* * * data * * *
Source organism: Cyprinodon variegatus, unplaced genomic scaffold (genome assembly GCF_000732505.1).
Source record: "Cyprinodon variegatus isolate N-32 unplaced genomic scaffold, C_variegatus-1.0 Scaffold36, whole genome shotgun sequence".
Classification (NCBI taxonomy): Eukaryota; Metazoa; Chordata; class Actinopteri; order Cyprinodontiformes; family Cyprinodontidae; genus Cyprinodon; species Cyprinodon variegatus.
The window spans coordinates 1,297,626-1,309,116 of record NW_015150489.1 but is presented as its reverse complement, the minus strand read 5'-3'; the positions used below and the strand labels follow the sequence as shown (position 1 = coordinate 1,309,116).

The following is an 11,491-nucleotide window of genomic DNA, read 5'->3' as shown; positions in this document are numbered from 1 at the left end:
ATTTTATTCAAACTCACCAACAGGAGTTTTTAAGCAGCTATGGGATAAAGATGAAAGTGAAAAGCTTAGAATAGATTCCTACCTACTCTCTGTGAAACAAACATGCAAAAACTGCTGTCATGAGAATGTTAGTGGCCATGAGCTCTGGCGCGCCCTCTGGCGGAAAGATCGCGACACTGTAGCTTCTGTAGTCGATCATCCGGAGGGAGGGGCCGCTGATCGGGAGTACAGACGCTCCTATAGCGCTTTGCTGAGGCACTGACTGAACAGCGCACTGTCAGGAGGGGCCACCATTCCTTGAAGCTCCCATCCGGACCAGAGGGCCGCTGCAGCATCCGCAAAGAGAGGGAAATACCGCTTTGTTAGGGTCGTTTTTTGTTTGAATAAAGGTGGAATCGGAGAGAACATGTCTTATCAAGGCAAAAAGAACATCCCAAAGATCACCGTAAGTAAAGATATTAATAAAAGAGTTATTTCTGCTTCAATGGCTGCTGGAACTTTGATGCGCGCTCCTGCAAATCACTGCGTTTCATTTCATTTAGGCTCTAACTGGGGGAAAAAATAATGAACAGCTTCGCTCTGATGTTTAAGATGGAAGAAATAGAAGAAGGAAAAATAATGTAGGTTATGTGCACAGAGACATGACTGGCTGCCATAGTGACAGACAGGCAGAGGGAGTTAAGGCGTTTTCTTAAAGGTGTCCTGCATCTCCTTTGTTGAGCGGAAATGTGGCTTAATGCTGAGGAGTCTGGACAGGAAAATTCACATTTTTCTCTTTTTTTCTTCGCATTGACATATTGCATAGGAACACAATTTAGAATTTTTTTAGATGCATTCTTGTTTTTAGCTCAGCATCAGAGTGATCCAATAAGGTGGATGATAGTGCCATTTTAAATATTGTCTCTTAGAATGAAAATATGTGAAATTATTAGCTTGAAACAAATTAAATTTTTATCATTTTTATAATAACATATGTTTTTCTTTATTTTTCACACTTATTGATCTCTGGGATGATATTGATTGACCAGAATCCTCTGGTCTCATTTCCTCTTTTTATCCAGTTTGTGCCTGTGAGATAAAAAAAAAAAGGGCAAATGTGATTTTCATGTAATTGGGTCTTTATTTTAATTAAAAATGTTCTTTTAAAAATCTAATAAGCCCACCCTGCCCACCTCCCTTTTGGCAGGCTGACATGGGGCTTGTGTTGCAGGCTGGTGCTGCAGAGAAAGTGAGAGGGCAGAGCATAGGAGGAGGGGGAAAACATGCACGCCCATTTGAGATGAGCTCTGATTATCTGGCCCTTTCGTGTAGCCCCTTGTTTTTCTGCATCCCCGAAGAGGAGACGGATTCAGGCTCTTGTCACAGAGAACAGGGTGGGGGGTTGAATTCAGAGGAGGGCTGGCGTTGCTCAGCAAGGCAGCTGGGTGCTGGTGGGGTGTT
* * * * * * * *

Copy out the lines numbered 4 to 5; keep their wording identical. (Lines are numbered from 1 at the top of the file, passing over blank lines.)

The window spans coordinates 1,297,626-1,309,116 of record NW_015150489.1 but is presented as its reverse complement, the minus strand read 5'-3'; the positions used below and the strand labels follow the sequence as shown (position 1 = coordinate 1,309,116).

The following is an 11,491-nucleotide window of genomic DNA, read 5'->3' as shown; positions in this document are numbered from 1 at the left end: